March 24 is Equal Pay Day. This day signifies the day in the new year in which women have to work in order to equal the pay men earned at the end of last year. That means that women earn 82 cents for each one dollar men earn.
How do specific demographic groups fare?
The AAUW Equal Pay Day Calendar website details how specific groups add up (get it...."add up"). The information below is taken directly from the website.
Asian American and Pacific Islander women are paid 85 cents for every dollar paid to white men.
Mothers are paid 70 cents for every dollar paid to fathers.
Black women are paid 63 cents for every dollar paid to white men.
Native women are paid 60 cents for every dollar paid to white men.
Latinas are paid 55 cents for every dollar paid to white men.
The Center for American Progress corroborates the information used by the AAUW. It further notes that its data come from the 2018 Census Bureau data. According to the Center for American Progress, "This calculation is the ratio of median annual earnings for women working full time, year round to those of their male counterparts, and it translates to a gender wage gap of 18 cents."
There is a discrepancy in these data also. If you take a look at The Center for American Progress' demographic breakdown, it differs from the AAUW data slightly as follows:
Asian American and Pacific Islander women are paid 90 cents for every dollar paid to white men.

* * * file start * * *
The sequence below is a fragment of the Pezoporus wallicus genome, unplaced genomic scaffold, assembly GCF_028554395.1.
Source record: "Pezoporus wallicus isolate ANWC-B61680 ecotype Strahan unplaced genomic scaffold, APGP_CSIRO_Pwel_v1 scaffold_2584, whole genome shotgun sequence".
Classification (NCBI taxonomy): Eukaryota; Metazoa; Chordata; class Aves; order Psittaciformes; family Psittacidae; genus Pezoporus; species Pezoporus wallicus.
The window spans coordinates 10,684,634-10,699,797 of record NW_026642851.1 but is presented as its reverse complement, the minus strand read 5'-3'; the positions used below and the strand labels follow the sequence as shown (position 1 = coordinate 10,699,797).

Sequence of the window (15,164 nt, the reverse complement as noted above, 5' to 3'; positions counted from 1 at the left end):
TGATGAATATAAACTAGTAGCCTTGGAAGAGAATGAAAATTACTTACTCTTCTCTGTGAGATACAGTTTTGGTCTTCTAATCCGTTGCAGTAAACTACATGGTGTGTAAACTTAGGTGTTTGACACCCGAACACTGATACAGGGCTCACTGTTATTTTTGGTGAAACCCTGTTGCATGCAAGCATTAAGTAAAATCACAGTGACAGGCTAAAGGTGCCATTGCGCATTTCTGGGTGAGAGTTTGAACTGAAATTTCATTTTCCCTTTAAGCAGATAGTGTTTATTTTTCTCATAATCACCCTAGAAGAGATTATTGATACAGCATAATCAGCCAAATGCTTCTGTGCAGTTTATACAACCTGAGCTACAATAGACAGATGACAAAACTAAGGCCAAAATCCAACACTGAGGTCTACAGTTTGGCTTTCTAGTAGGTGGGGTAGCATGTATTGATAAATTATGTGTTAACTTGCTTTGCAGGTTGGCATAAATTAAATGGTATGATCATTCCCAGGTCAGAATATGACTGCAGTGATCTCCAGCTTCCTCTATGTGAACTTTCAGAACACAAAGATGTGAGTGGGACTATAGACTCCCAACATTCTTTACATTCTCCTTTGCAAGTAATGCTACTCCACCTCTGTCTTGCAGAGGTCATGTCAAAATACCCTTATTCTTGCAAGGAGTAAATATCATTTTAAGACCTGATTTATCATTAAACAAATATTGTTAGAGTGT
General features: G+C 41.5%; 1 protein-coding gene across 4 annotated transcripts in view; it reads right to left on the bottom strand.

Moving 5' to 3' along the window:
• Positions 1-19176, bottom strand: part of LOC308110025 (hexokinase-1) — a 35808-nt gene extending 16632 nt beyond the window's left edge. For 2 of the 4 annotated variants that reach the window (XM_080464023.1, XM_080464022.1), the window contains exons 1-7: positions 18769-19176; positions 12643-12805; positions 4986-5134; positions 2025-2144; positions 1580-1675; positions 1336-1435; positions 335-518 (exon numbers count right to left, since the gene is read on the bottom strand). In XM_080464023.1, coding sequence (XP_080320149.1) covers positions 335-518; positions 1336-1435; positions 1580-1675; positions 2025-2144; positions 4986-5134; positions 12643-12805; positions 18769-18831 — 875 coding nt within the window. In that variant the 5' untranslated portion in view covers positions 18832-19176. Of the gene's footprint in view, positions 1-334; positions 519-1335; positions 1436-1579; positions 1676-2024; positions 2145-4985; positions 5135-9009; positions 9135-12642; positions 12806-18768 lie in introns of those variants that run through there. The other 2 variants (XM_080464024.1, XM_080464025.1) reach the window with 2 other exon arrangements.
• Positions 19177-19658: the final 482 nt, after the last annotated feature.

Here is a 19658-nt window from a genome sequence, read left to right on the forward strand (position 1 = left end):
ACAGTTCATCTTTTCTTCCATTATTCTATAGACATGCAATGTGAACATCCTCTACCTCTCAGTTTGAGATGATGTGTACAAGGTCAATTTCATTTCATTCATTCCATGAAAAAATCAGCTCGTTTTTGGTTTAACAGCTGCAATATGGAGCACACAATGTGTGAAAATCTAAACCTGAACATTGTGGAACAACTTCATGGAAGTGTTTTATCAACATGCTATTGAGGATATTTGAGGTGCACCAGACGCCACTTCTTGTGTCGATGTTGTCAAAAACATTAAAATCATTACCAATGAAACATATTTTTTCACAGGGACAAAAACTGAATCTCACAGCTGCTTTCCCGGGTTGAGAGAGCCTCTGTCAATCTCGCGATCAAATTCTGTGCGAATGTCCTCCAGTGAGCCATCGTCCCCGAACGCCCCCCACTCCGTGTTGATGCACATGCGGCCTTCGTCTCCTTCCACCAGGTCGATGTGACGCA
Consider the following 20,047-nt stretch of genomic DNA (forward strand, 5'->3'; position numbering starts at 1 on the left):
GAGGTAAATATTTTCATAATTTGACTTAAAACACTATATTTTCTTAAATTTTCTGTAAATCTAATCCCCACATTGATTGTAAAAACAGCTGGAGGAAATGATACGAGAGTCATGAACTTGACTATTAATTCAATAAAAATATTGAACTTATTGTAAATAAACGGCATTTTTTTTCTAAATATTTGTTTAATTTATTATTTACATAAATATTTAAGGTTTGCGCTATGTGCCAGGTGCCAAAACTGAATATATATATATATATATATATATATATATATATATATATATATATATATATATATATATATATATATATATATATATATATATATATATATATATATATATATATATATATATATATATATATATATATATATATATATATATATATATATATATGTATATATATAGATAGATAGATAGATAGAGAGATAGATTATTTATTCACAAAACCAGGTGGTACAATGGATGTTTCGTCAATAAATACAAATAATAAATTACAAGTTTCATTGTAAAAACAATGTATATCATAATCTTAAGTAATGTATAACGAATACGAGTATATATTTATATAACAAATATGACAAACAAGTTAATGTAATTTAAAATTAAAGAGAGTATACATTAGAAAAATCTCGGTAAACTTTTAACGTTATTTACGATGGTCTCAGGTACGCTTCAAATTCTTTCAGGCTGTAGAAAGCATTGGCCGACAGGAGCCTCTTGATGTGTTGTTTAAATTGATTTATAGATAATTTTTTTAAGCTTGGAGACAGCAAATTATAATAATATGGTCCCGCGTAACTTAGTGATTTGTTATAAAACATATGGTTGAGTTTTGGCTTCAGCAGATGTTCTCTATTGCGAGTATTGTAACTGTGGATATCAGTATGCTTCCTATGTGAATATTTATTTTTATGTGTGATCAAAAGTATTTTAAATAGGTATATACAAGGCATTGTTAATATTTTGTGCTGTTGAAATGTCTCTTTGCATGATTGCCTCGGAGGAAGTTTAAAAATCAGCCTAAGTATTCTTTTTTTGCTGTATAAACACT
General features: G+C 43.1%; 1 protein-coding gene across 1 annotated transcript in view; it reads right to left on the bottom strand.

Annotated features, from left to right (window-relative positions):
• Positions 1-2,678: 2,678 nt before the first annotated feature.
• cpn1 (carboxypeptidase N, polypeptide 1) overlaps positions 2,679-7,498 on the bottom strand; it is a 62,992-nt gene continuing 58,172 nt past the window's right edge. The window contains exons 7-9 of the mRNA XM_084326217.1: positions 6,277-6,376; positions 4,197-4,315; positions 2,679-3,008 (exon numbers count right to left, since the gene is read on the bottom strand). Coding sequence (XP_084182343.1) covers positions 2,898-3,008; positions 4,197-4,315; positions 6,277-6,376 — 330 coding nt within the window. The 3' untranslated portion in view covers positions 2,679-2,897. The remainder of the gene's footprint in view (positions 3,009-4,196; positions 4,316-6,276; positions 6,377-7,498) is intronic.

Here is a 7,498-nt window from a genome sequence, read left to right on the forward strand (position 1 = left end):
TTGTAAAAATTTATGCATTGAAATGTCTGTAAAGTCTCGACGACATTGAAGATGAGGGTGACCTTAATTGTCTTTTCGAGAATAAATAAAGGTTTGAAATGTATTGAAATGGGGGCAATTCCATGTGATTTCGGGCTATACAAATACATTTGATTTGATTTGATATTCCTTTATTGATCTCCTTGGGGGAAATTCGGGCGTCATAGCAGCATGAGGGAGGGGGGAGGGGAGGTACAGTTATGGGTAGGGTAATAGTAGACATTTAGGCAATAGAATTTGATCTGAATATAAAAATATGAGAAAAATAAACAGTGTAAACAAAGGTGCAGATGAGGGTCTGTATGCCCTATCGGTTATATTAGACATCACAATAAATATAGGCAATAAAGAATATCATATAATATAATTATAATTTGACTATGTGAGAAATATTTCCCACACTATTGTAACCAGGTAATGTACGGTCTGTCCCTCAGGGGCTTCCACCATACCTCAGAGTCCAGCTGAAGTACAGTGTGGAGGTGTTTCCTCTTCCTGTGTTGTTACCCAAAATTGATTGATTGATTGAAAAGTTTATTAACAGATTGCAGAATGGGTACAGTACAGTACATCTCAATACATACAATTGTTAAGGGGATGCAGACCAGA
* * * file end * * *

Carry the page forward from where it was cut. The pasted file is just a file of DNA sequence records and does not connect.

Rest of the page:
White women are paid 79 cents for every dollar paid to fathers.
Black women are paid 62 cents for every dollar paid to white men.
Native women are paid 57 cents for every dollar paid to white men.
Latinas are paid 54 cents for every dollar paid to white men.
As a note, I did look at additional sources to see if the data were the same. The StatusOfWomen.org website noted that the pay gap is 78.3 That is for every $1.00 a man earns, a woman earns $0.78. It could be that the data presented by Status of Women notes white women. It was not clear.
Why does a pay gap matter?
First of all, it's not fair. Secondly, it reduces overall family income, provides lower lifetime earnings for women, and causes higher poverty rates.
You may say, well, 79 cents isn't that bad for me as a white woman, but if you look at what that means over a lifetime of earning, the picture is clearer....and more disturbing as this graphic from The Center for American Progress indicates. (Taken from this page of its website.)
That's quite a bit of money to leave on the table for doing equivalent work. That's the key....this gap exists for people doing equivalent work. This isn't comparing the CEO of Starbucks with a female barista.
Our representatives in Washington, D.C. have been working on legislation to eliminate the pay gap such as the Paycheck Fairness Act. Women empowering women and talking about salaries also helps. Men need to be involved also. As with most things, this doesn't change without everyone at the table recognizing there is an issue and agreeing to make meaningful and effective reform.